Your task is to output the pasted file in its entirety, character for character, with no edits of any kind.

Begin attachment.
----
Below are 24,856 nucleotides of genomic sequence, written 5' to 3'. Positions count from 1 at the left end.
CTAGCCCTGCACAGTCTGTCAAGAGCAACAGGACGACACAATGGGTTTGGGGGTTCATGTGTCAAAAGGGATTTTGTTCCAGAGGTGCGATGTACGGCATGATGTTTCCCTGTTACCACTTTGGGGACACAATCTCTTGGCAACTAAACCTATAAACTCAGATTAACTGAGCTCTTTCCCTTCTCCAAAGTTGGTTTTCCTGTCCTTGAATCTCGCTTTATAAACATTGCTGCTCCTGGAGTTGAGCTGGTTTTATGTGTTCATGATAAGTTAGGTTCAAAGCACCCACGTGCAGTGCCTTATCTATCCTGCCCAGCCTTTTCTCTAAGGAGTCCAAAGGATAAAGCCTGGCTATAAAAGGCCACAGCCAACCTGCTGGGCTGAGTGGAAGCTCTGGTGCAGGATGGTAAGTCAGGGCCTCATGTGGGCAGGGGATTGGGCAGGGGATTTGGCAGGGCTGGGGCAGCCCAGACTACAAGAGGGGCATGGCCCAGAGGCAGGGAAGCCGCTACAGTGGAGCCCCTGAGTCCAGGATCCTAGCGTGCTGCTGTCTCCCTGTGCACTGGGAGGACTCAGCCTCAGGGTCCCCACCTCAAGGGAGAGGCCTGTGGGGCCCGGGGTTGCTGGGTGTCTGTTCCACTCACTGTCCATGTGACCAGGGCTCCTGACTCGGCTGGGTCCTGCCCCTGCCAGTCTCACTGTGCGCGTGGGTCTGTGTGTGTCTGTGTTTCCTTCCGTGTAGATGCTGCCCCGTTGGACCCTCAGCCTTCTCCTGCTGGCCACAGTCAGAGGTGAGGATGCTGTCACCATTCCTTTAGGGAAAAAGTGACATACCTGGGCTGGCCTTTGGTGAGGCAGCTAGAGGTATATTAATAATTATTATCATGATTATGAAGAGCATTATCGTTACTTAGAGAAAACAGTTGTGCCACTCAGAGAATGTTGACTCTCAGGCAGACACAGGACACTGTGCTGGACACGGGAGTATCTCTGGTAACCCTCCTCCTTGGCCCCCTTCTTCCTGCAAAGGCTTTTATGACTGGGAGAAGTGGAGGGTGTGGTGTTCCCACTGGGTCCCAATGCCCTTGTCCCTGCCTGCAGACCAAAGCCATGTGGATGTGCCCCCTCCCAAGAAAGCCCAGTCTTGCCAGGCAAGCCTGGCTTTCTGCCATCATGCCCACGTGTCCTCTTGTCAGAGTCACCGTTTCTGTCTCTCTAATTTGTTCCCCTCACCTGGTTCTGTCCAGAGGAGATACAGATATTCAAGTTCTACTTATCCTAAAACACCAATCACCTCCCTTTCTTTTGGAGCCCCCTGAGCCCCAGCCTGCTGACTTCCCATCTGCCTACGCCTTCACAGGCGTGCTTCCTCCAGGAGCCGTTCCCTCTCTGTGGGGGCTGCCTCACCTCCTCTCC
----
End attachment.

Below are 24,856 nucleotides of genomic sequence, written 5' to 3'. Positions count from 1 at the left end.
CTAGCCCTGCACAGTCTGTCAAGAGCAACAGGACGACACAATGGGTTTGGGGGTTCATGTGTCAAAAGGGATTTTGTTCCAGAGGTGCGATGTACGGCATGATGTTTCCCTGTTACCACTTTGGGGACACAATCTCTTGGCAACTAAACCTATAAACTCAGATTAACTGAGCTCTTTCCCTTCTCCAAAGTTGGTTTTCCTGTCCTTGAATCTCGCTTTATAAACATTGCTGCTCCTGGAGTTGAGCTGGTTTTATGTGTTCATGATAAGTTAGGTTCAAAGCACCCACGTGCAGTGCCTTATCTATCCTGCCCAGCCTTTTCTCTAAGGAGTCCAAAGGATAAAGCCTGGCTATAAAAGGCCACAGCCAACCTGCTGGGCTGAGTGGAAGCTCTGGTGCAGGATGGTAAGTCAGGGCCTCATGTGGGCAGGGGATTGGGCAGGGGATTTGGCAGGGCTGGGGCAGCCCAGACTACAAGAGGGGCATGGCCCAGAGGCAGGGAAGCCGCTACAGTGGAGCCCCTGAGTCCAGGATCCTAGCGTGCTGCTGTCTCCCTGTGCACTGGGAGGACTCAGCCTCAGGGTCCCCACCTCAAGGGAGAGGCCTGTGGGGCCCGGGGTTGCTGGGTGTCTGTTCCACTCACTGTCCATGTGACCAGGGCTCCTGACTCGGCTGGGTCCTGCCCCTGCCAGTCTCACTGTGCGCGTGGGTCTGTGTGTGTCTGTGTTTCCTTCCGTGTAGATGCTGCCCCGTTGGACCCTCAGCCTTCTCCTGCTGGCCACAGTCAGAGGTGAGGATGCTGTCACCATTCCTTTAGGGAAAAAGTGACATACCTGGGCTGGCCTTTGGTGAGGCAGCTAGAGGTATATTAATAATTATTATCATGATTATGAAGAGCATTATCGTTACTTAGAGAAAACAGTTGTGCCACTCAGAGAATGTTGACTCTCAGGCAGACACAGGACACTGTGCTGGACACGGGAGTATCTCTGGTAACCCTCCTCCTTGGCCCCCTTCTTCCTGCAAAGGCTTTTATGACTGGGAGAAGTGGAGGGTGTGGTGTTCCCACTGGGTCCCAATGCCCTTGTCCCTGCCTGCAGACCAAAGCCATGTGGATGTGCCCCCTCCCAAGAAAGCCCAGTCTTGCCAGGCAAGCCTGGCTTTCTGCCATCATGCCCACGTGTCCTCTTGTCAGAGTCACCGTTTCTGTCTCTCTAATTTGTTCCCCTCACCTGGTTCTGTCCAGAGGAGATACAGATATTCAAGTTCTACTTATCCTAAAACACCAATCACCTCCCTTTCTTTTGGAGCCCCCTGAGCCCCAGCCTGCTGACTTCCCATCTGCCTACGCCTTCACAGGCGTGCTTCCTCCAGGAGCCGTTCCCTCTCTGTGGGGGCTGCCTCACCTCCTCTCC